Pragya Bhagat, Bhopal, February 28, 2007
The sound of rustling newspaper and the faint odor of Fevicol permeates the air. Paper bag making isn’t as exciting as it was three days ago; less than half the women sitting on the faded red and black carpets are folding and creasing. The rest have formed their social cliques, only associating with people from their communities. The local leaders are worn out from traveling in the bastis all day, and are recharging themselves rather than motivating the inactive groups around them. Frankly, people are tired. Tired of taking out a whole day to spend six hours under a tent making bags, while there are children to be fed, clothes to be washed, floors to be swept, households to run. Rani Sahu has left four children behind to come here. Her mother-in-law’s hand is broken and her husband is at work. Her sister-in-law isn’t at home either. That leaves Rani to prepare breakfast and lunch, do the laundry, and clean her house in Premnagar. No wonder she’s complaining of a headache. You would too if you ran a household of eight persons in sixteen hours, the other eight hours spent traveling to and from the dharna site and taking part in the activities planned there.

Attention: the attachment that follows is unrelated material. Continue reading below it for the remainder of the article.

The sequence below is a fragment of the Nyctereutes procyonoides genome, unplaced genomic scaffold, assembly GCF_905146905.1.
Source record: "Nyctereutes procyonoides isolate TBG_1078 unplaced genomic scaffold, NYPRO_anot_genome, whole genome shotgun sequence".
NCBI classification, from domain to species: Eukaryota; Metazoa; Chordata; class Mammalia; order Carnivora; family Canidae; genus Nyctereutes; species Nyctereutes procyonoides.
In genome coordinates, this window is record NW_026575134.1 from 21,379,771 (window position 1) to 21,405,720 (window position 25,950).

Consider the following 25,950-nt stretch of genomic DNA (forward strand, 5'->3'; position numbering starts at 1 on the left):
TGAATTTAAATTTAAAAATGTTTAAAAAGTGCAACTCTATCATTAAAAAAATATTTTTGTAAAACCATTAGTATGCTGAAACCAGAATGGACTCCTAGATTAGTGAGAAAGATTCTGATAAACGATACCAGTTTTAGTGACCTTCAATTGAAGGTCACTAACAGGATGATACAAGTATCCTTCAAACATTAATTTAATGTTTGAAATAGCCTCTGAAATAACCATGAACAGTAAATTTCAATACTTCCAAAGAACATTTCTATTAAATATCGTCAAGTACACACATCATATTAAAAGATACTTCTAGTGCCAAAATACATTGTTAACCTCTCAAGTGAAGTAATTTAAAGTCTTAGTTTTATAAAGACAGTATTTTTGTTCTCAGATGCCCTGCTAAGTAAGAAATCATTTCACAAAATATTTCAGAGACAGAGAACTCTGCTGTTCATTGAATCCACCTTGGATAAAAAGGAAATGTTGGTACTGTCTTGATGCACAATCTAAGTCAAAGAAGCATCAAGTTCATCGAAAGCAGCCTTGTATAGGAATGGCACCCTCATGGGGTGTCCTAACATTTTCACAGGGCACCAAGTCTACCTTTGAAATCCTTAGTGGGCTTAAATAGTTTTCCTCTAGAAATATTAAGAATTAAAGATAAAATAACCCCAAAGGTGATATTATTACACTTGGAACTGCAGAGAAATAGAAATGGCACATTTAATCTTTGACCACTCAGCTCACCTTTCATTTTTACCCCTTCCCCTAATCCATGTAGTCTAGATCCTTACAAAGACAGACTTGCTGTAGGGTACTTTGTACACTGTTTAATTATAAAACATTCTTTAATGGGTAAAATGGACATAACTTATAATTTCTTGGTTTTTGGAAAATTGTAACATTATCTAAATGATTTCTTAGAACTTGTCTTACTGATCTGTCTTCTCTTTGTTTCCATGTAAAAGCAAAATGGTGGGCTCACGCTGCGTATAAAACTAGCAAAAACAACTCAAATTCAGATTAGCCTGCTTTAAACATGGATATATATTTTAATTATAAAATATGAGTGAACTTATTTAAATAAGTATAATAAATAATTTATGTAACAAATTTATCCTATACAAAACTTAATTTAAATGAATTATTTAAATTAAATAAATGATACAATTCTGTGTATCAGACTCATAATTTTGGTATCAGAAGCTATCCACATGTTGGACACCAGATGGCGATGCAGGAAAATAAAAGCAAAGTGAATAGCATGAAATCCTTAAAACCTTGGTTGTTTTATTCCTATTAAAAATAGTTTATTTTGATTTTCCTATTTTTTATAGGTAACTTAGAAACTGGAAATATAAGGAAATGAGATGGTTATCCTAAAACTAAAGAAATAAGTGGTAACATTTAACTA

People are tired of their government’s irresponsible silence. What happened to the concept of democracy, where the elected serve their people? The case in Madhya Pradesh seems to be one of the government serving itself, even if it entails sucking a man dry of his dignity by leeching off of his meagre resources like a desperate parasite. Is the government waiting for more people to die before it will respond to the demands set forth before them? They know what’s been going on for the past nine days, no doubt about it. And yet they watch silently, aware that spending nine days at the Tinshed isn’t the most pleasant experience.
People are tired of eating the same dal and rice everyday, tired of the gas cylinder leaking, tired of the unrelenting flies during the day and the reckless mosquitoes at night. The chilly air stinging their bones and using newspaper piles as pillows, holding the tent’s poles up in the middle of the night, because the structure is swaying too much due to the wind- they just want it to be over.
People are drained physically, mentally, and emotionally. Fighting twenty-two years, struggling at ever step, losing loved ones on the way, it either strengthens one’s morale or weakens it. That is the spectrum the Bhopalis fall on. Most people here today fall somewhere in between; they would not be spending six hours at the Tinshed if they didn’t have faith in each other and in themselves. No one said justice came easy.
There is frustration at the battle ahead, but with it comes joy at the little victories. Victories like finally getting Gulab Bai, fondly called Madame Rose, to sing at the nighttime dhol session. The fatigue and frustration is quickly forgotten as she holds a water bottle on her head and sways back and forth in place. We laugh at her musings and admire her spirit. People like Gulab Bai are an inspiration to those around her. Her wrinkled face and toothless smile fill us with warmth, and the fatigue slowly melts away.